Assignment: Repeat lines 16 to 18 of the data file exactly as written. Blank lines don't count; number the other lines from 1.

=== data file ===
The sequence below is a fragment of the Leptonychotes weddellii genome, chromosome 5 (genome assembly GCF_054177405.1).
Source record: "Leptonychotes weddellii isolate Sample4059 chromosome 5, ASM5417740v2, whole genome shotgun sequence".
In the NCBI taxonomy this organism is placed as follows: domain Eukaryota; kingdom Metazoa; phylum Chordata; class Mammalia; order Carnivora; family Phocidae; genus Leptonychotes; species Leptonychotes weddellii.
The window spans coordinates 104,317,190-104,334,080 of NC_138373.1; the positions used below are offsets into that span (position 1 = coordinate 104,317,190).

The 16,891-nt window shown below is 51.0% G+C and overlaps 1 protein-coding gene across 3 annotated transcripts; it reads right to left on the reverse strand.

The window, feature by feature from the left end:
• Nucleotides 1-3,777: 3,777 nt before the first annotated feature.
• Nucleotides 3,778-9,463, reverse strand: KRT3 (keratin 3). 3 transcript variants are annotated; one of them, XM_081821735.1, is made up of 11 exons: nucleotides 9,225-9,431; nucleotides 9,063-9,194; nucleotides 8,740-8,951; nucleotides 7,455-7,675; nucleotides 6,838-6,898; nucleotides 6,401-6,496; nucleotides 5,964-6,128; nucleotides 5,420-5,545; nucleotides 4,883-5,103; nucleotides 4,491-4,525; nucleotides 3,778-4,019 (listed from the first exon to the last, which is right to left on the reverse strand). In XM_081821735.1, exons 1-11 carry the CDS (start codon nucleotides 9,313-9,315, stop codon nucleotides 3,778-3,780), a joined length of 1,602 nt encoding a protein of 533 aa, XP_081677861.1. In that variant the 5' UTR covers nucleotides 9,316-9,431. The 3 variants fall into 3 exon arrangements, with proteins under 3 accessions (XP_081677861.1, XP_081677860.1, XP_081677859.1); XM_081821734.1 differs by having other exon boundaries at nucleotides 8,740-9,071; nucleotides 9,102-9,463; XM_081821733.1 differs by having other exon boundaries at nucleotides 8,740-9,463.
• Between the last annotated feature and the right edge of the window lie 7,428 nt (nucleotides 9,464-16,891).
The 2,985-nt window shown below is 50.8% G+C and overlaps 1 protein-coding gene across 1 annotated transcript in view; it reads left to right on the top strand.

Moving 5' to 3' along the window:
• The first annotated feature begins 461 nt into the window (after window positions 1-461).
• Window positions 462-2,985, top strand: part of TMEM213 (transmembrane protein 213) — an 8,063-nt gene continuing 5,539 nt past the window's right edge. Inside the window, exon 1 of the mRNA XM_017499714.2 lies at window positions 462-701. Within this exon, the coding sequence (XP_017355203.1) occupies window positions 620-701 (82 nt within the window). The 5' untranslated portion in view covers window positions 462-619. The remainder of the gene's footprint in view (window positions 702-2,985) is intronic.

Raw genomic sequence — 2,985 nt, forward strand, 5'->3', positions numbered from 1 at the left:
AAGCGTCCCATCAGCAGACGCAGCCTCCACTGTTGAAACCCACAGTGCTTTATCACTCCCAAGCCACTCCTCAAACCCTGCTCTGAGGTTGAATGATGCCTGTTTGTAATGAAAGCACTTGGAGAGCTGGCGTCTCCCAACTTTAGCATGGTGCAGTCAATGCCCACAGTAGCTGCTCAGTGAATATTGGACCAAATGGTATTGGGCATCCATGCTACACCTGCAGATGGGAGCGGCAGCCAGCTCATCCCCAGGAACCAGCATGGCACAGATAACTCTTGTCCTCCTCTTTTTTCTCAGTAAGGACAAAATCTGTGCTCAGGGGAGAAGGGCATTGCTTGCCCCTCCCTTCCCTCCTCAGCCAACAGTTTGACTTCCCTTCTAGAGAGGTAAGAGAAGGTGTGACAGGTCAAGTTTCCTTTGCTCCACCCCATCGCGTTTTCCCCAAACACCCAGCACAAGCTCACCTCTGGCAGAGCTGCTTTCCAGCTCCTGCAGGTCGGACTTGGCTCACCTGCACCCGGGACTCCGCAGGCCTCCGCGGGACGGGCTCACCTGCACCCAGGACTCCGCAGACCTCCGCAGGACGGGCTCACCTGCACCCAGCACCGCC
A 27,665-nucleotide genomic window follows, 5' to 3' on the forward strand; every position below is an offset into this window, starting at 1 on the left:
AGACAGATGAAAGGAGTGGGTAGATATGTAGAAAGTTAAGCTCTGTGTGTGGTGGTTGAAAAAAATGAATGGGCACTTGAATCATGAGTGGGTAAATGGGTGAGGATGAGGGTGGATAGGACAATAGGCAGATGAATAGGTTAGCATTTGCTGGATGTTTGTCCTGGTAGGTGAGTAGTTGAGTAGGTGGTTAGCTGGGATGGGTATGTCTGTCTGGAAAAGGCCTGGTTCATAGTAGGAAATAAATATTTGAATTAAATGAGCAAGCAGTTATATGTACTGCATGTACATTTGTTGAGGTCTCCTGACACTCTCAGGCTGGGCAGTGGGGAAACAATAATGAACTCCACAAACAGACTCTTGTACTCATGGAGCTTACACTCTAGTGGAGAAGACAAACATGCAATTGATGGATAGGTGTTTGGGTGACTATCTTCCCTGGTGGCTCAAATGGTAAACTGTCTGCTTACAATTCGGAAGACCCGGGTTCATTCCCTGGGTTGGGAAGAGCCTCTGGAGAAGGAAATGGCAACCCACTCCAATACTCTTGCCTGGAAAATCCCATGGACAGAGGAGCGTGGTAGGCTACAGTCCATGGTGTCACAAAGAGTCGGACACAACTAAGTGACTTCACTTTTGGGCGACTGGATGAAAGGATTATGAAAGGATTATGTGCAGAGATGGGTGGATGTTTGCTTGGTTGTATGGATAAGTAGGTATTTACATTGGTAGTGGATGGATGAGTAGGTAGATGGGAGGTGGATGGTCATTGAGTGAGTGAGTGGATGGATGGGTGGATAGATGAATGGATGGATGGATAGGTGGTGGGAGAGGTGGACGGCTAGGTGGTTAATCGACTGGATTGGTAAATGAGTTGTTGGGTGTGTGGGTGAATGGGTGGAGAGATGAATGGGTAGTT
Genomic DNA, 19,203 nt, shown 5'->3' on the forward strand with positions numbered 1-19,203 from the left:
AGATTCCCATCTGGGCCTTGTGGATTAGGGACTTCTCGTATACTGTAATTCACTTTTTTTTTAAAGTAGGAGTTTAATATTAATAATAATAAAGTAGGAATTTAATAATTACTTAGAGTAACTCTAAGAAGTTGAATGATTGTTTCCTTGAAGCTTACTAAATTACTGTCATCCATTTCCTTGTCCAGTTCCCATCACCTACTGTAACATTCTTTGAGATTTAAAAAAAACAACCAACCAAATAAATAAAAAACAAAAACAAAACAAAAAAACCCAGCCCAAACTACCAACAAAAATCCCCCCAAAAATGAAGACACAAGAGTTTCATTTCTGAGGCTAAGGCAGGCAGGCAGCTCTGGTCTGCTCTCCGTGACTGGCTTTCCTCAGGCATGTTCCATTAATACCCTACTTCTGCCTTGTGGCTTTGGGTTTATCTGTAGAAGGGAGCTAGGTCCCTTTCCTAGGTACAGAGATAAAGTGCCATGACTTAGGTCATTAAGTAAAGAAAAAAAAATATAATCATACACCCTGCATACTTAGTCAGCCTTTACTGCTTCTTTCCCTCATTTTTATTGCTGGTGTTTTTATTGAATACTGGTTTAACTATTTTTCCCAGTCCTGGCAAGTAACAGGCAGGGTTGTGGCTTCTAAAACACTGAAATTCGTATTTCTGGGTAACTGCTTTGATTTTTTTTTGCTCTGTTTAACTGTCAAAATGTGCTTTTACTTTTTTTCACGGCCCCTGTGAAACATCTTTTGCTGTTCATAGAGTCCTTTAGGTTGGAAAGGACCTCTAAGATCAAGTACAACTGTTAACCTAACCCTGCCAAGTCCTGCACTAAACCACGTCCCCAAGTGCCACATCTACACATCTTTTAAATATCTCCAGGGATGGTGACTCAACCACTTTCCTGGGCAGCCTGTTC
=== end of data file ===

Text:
A 27,665-nucleotide genomic window follows, 5' to 3' on the forward strand; every position below is an offset into this window, starting at 1 on the left:
AGACAGATGAAAGGAGTGGGTAGATATGTAGAAAGTTAAGCTCTGTGTGTGGTGGTTGAAAAAAATGAATGGGCACTTGAATCATGAGTGGGTAAATGGGTGAGGATGAGGGTGGATAGGACAATAGGCAGATGAATAGGTTAGCATTTGCTGGATGTTTGTCCTGGTAGGTGAGTAGTTGAGTAGGTGGTTAGCTGGGATGGGTATGTCTGTCTGGAAAAGGCCTGGTTCATAGTAGGAAATAAATATTTGAATTAAATGAGCAAGCAGTTATATGTACTGCATGTACATTTGTTGAGGTCTCCTGACACTCTCAGGCTGGGCAGTGGGGAAACAATAATGAACTCCACAAACAGACTCTTGTACTCATGGAGCTTACACTCTAGTGGAGAAGACAAACATGCAATTGATGGATAGGTGTTTGGGTGACTATCTTCCCTGGTGGCTCAAATGGTAAACTGTCTGCTTACAATTCGGAAGACCCGGGTTCATTCCCTGGGTTGGGAAGAGCCTCTGGAGAAGGAAATGGCAACCCACTCCAATACTCTTGCCTGGAAAATCCCATGGACAGAGGAGCGTGGTAGGCTACAGTCCATGGTGTCACAAAGAGTCGGACACAACTAAGTGACTTCACTTTTGGGCGACTGGATGAAAGGATTATGAAAGGATTATGTGCAGAGATGGGTGGATGTTTGCTTGGTTGTATGGATAAGTAGGTATTTACATTGGTAGTGGATGGATGAGTAGGTAGATGGGAGGTGGATGGTCATTGAGTGAGTGAGTGGATGGATGGGTGGATAGATGAATGGATGGATGGATAGGTGGTGGGAGAGGTGGACGGCTAGGTGGTTAATCGACTGGATTGGTAAATGAGTTGTTGGGTGTGTGGGTGAATGGGTGGAGAGATGAATGGGTAGTT
Genomic DNA, 19,203 nt, shown 5'->3' on the forward strand with positions numbered 1-19,203 from the left: